|Back to April Ed Reporter|
|NUMBER 123||THE NEWSPAPER OF EDUCATION RIGHTS||APRIL 1996|
by Oliver Starr Jr.
ST. LOUIS, MO - Missouri Governor Mel Carnahan and his education department have created a 116-page "School-to-Work, Roadways to Success" federal grant proposal calling for the complete restructuring of Missouri schools to meet new federal "career education" performance standards. The Missouri grant proposal will access federal funds authorized by the School-to-Work Act passed by Congress in 1994 and signed by President Clinton.
Parents are shocked by the contents of this massive School-to-Work proposal. Steven Boody, head of the Back to Basics organization in the Parkway School District in suburban St. Louis, spent weeks researching its startling provisions and found that, if it is put into effect, "our children will no longer receive a basic education. They will be trained for one of six career paths in the 21st century workforce."
This new program was authorized by an executive order of Governor Carnahan and reflects the thinking of Marc Tucker, education consultant to Carnahan. In a letter to Hillary Clinton in November 1992, Tucker expressed his vision that it is "essential that we create a seamless web of opportunities to develop one's skills that literally extends from cradle to grave and is the same system for everyone."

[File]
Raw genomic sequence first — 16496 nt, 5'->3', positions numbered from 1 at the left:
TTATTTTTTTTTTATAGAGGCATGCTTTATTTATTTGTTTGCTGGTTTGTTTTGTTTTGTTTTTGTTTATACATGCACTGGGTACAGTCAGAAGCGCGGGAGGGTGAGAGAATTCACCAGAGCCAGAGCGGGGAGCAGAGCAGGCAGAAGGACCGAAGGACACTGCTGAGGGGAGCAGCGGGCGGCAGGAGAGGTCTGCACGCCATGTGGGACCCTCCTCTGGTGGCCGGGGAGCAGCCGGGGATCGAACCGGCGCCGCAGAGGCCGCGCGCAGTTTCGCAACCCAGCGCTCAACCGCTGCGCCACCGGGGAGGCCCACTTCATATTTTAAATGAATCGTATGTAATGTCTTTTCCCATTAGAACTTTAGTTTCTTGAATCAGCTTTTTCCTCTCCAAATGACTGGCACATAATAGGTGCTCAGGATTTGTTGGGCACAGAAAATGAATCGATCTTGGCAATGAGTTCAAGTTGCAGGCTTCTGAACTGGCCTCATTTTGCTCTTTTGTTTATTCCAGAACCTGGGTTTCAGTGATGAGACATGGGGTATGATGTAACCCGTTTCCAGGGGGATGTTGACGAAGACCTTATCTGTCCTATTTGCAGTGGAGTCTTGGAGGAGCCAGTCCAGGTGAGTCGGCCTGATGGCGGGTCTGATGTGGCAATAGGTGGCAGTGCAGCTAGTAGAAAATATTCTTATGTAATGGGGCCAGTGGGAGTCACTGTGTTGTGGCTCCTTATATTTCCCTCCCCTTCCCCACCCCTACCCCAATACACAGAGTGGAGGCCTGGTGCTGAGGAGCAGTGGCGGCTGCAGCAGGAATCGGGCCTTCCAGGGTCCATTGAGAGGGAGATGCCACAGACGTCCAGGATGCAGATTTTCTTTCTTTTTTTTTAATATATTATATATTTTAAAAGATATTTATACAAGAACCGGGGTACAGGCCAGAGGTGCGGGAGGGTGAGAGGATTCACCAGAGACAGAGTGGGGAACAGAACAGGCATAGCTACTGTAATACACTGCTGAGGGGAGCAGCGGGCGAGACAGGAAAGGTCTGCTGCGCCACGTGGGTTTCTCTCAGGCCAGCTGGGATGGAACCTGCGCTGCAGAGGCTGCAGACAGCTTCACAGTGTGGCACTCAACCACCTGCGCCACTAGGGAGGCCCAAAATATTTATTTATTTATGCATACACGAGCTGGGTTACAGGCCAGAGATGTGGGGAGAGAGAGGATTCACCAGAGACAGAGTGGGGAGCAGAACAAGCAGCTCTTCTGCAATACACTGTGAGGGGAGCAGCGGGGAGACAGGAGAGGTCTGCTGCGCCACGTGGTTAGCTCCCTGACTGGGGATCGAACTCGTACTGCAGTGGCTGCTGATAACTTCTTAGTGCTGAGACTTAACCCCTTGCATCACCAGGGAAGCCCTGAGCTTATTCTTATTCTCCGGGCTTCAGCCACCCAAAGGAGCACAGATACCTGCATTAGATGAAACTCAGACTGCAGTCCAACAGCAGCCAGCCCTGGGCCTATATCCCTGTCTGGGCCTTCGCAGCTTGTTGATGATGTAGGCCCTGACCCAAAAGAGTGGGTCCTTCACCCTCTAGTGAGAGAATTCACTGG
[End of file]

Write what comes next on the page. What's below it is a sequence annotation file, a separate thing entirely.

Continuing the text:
"So, for the teachers out there who think it isn't going to happen, or they have nothing to worry about and they'll stop it later when they see it," adds Boody, "you're kidding yourself. You either stand up now or you can forget opposing it."
This would be an ironic fate for the National Education Association, says Boody, because members of the teachers' union were among the top supporters who put Carnahan, the "education governor," in office. "The governor is really slapping them in the face with this program."
Boody warns that the Governor and those who worked under him to draft School-to-Work "want you to think that this is a training program that will ensure that our children will be ready for the 21st century workforce when we will be moving toward a very competitive global market. But the state document says that, in the future, only 20% of high school students will go on to college, as opposed to 35% today."
"If we are moving to a competitive global market," asks Boody, "would you not predict that the percentage of students going on to college would go up to, say 50 percent?"
"Ask yourself the question, 'who will select the elite 20%?'" says Boody. "What criteria will they use to select the 20%? The real truth is that School-to-Work is the state's and the Federal Government's effort to control every job in the state and in the United States of America. I have read manydocumentsconcerningthe government's educational reform efforts, but Governor Carnahan's School-to-Work program is by far the most frightening document I have ever read."
School-to-Work would "take your children from you, place the state in the driver's seat to direct your children, your flesh and blood's entire economic future. So much for parental authority or rights and for decades of legal precedents and the Constitution," says Boody.